One in ten sausages may carry the hepatitis virus: Cases of rare deadly strain have rocketed 40% in a year
- Once considered very rare, cases have risen by nearly 40 per cent in a year
- 1 in 50 of those infected will die, rising to one in five pregnant women
- Sausages most dangerous pork product – they contain liver meat
By Sophie Borland
PUBLISHED: 16:52 GMT, 15 September 2013 | UPDATED: 21:35 GMT, 15 September 2013
As many as one in ten sausages could be infected with a potentially deadly virus that causes liver damage, scientists warn.
They are concerned that rising numbers of Britons are being struck down with hepatitis E after eating contaminated pork.
The infection was once considered very rare but cases have risen by nearly 40 per cent in a year and there were 657 in 2012.
The virus usually causes only relatively mild symptoms such as sickness, a temperature and muscle pain, which clear up by themselves within a month.
But it can be fatal for the elderly, cancer victims, pregnant women and others with existing liver problems.
Around one in 50 of those infected will die, rising to one in five pregnant women.
Experts say sausages have to be cooked at 70C (158F) for at least 20 minutes to kill the virus but they say that most Britons do not leave them in the oven for this long.
Tests have showed that it can survive at 60C (140F) after an hour.
A report published last week by the Department for Environment, Food, and Rural Affairs says 10 per cent of sausages sampled were found to contain the virus.
It states that there is ‘increasing evidence’ that hepatitis E is a food-borne infection.
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It is common in the developing world, where it is usually transmitted through contaminated water. It ‘is increasingly being recognised’ as a major disease.
All forms of hepatitis cause swelling of the liver, which in severe cases can cause damage to the organ, liver cancer and death.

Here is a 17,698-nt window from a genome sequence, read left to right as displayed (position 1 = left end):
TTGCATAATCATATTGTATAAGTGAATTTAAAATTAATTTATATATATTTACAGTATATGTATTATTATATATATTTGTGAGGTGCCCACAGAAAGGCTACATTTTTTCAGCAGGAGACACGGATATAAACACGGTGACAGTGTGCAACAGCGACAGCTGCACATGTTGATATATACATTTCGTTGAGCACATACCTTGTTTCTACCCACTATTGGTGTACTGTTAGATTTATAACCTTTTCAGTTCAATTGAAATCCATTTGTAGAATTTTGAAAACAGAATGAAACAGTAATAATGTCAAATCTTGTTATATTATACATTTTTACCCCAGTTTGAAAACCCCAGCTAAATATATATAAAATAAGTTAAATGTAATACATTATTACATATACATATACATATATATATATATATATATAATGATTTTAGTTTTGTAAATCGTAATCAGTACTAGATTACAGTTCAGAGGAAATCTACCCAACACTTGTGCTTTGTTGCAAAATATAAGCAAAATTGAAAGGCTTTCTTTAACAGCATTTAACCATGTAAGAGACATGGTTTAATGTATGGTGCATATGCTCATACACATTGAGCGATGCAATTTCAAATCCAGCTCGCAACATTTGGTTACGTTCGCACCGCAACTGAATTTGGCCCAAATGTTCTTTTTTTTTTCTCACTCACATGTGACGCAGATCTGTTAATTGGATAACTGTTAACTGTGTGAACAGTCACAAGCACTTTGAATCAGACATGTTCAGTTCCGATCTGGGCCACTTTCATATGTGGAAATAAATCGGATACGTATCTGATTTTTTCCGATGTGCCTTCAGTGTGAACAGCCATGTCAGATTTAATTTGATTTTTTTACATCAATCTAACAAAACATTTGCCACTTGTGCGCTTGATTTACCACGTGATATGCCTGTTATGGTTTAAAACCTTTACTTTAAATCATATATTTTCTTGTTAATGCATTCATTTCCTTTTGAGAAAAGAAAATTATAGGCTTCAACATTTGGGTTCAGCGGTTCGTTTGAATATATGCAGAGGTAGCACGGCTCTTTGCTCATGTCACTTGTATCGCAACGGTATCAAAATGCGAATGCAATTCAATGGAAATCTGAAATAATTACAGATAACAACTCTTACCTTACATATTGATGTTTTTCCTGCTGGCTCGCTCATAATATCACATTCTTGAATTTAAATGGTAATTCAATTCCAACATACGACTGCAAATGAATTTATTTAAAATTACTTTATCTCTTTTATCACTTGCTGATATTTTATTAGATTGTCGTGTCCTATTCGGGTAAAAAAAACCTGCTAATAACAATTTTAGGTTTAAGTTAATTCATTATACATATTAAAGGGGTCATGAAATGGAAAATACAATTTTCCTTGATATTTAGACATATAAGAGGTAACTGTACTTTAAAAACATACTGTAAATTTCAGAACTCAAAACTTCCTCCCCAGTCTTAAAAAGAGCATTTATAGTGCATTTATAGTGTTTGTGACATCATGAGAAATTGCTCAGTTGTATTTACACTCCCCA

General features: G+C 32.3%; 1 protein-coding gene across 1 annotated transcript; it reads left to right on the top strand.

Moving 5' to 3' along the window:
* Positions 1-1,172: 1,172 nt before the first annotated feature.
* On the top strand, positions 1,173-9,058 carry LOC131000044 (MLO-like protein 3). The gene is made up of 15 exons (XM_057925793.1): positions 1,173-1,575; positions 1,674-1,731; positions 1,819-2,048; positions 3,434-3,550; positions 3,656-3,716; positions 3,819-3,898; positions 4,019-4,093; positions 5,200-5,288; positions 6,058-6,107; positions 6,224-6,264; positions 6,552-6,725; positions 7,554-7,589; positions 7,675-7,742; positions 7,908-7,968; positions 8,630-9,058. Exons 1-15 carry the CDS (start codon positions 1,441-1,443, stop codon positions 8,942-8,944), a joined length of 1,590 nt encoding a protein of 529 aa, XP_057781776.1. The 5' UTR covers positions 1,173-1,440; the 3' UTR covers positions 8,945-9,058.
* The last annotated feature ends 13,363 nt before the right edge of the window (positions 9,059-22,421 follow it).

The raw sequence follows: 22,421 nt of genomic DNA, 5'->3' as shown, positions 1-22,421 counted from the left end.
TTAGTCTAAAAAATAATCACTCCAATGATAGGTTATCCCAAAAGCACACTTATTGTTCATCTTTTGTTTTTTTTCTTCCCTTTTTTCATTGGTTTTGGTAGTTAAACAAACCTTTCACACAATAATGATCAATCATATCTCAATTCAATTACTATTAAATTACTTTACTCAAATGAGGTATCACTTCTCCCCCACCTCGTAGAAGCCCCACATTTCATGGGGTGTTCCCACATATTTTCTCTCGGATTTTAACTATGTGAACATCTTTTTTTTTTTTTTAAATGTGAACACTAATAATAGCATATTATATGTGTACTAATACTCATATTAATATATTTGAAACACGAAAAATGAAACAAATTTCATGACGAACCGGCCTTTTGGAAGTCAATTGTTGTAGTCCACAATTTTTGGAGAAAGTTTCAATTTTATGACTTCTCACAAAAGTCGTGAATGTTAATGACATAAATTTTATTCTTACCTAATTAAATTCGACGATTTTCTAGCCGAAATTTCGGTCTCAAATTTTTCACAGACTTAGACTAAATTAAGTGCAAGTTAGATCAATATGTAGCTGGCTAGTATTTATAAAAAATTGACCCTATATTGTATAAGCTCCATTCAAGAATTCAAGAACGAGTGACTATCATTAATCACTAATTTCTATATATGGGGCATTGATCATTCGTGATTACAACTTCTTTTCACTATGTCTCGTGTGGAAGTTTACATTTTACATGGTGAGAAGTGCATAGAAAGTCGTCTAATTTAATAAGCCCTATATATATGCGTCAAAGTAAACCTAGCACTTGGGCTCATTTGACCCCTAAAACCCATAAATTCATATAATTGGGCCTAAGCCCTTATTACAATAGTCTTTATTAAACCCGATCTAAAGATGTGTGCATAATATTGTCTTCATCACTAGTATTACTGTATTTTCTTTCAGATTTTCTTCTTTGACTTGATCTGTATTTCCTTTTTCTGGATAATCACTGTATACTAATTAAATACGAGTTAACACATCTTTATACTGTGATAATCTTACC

Men over 50 are more susceptible to the virus as they tend to drink more and have weaker livers, and it is particularly harmful for pregnant women who catch it in the final three months of their pregnancy (posed by models)
One in five expectant mothers who catches the virus will die. There is also a risk that the virus will be passed to the baby.
Dr Harry Dalton, a consultant at the Royal Cornwall Hospital in Truro and one of Britain’s leading experts on hepatitis E, said: ‘This is emerging as a serious problem.
‘About 85 per cent of British pigs carry the virus, which is quite hardy.
Sausages have to be cooked at 70C for 20 minutes to kill it and that is longer than most sausages ever get cooked.’
Sausages are regarded as particularly dangerous as they often contain liver meat and traces of pig’s blood as well as a casing from the animal’s intestine.
A KILLER AROUND THE WORLD
There are five types of hepatitis, which is a condition defined by the inflammation of the liver. The most common are A, B and C.
Hepatitis E causes around 20 million infections a year worldwide, which result in around 57,000 deaths.
It was first found in 1955 in New Delhi, India, following contamination of water. It is endemic in much of the Far East and Africa, where sanitation is poor.
Hepatitis E is most common in adults aged 15 to 40 and the symptoms in children are normally so mild that they go undiagnosed.
Scientists have warned about the acute risk of hepatitis E from the French delicacy figatellu – a smoked pigs liver sausage – which is often eaten raw.
The world’s first vaccine was approved by the Chinese authorities in 2011, but is not available worldwide.